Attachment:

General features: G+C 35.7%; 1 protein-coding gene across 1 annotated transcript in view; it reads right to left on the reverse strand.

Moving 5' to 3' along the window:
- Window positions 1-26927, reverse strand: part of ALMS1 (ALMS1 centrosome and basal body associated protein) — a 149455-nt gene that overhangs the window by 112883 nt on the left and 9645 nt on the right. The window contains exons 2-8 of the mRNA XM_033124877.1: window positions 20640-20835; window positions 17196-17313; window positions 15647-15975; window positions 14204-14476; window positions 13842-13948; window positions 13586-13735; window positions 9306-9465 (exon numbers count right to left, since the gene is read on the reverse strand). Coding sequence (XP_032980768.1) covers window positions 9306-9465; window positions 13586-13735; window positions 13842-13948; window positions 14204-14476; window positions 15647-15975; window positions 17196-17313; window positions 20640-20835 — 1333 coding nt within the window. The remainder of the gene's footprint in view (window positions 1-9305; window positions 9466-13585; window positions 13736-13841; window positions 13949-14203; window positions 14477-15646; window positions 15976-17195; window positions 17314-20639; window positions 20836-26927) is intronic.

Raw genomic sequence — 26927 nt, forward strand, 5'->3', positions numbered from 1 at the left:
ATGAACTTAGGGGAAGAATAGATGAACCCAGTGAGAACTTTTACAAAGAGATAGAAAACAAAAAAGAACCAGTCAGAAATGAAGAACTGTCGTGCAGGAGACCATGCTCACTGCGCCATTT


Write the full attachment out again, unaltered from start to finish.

General features: G+C 35.7%; 1 protein-coding gene across 1 annotated transcript in view; it reads right to left on the reverse strand.

Moving 5' to 3' along the window:
- Window positions 1-26927, reverse strand: part of ALMS1 (ALMS1 centrosome and basal body associated protein) — a 149455-nt gene that overhangs the window by 112883 nt on the left and 9645 nt on the right. The window contains exons 2-8 of the mRNA XM_033124877.1: window positions 20640-20835; window positions 17196-17313; window positions 15647-15975; window positions 14204-14476; window positions 13842-13948; window positions 13586-13735; window positions 9306-9465 (exon numbers count right to left, since the gene is read on the reverse strand). Coding sequence (XP_032980768.1) covers window positions 9306-9465; window positions 13586-13735; window positions 13842-13948; window positions 14204-14476; window positions 15647-15975; window positions 17196-17313; window positions 20640-20835 — 1333 coding nt within the window. The remainder of the gene's footprint in view (window positions 1-9305; window positions 9466-13585; window positions 13736-13841; window positions 13949-14203; window positions 14477-15646; window positions 15976-17195; window positions 17314-20639; window positions 20836-26927) is intronic.

Raw genomic sequence — 26927 nt, forward strand, 5'->3', positions numbered from 1 at the left:
ATGAACTTAGGGGAAGAATAGATGAACCCAGTGAGAACTTTTACAAAGAGATAGAAAACAAAAAAGAACCAGTCAGAAATGAAGAACTGTCGTGCAGGAGACCATGCTCACTGCGCCATTT